Last week, campuses throughout the Midwest shut down due to dangerously cold weather, but the University of Michigan remained open -- to the frustration of many of its employees and students. Now the university says it is reviewing its procedures for closing during bad weather, MLive.com reported. Provost Martha Pollack told a faculty committee that one reason the university didn't close last week was the lack of procedures to do so. "We didn't have the appropriate mechanisms, even if we wanted to close the university," she said. "That said, after this was all over, I and some of the other executive officers really strongly believe that we ... need to revisit this policy." The university last closed for weather-related reasons in 1978.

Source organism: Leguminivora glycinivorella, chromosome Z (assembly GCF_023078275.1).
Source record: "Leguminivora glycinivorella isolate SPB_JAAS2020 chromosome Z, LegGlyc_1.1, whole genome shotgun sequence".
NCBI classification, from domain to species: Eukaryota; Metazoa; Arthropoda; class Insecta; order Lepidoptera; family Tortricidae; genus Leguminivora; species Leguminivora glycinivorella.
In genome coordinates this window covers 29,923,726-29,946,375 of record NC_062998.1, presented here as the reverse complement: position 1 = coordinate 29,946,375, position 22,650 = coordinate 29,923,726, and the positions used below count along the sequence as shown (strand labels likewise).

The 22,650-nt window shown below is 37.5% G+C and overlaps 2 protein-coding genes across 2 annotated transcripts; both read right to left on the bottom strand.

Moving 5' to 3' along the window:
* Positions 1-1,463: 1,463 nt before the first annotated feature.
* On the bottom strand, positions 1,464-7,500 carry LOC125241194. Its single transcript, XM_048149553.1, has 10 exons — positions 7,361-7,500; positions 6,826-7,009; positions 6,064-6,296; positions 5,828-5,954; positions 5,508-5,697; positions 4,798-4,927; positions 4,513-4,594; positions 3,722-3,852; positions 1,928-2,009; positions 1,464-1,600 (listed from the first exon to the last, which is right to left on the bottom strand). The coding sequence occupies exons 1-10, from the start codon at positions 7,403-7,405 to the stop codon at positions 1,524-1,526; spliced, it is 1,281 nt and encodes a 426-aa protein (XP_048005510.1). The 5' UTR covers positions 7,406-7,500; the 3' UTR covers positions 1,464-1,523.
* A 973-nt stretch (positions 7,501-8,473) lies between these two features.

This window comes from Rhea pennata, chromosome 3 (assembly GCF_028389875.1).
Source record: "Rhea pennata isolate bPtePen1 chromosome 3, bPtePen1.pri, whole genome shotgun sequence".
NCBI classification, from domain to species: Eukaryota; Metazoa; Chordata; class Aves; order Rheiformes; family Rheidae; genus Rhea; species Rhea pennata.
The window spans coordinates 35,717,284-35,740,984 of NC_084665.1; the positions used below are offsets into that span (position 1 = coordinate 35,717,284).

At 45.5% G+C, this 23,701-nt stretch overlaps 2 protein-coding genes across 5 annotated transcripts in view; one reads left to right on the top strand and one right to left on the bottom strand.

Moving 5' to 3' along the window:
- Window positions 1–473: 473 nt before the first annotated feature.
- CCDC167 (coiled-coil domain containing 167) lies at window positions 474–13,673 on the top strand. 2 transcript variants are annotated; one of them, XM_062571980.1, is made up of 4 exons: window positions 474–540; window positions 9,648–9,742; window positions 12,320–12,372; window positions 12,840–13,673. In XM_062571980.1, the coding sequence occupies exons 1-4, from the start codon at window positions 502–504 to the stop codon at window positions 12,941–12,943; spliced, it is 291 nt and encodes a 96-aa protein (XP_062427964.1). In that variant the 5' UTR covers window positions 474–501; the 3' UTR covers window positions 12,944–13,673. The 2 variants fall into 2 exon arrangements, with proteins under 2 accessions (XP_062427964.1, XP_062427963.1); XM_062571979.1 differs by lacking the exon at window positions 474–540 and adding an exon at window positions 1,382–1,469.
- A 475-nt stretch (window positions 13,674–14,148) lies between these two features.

Aleeha Dudley, who is a blind student, has sued Miami University in Ohio, charging it with violating her rights under federal laws to access to educational materials. With support from the National Federation for the Blind, Dudley's suit charges the university with, among other things, failing to provide her books in Braille and with using course management tools that do not give her access to information (as other tools would). Her suit says that her grades suffer as a result, and the federation says that her difficulties are similar to those faced by many blind students. Miami officials have declined to comment on the specifics of the suit, but have denied wrongdoing.
A survey of faculty salaries by Al-Fanar finds that public university professors in much of the Middle East struggle to climb into the middle class. While of the 12 countries examined, Lebanon and the Gulf countries had the highest public university salaries and Yemen and Morocco the lowest, Al-Fanar found that in every country surveyed “a proportion of the salary scale was below the wage needed to be able to live a middle-class lifestyle when weighted by local purchasing power, specifically what is known as ‘purchasing power parity,’ or how far the professors’ wages could stretch in the local economy.”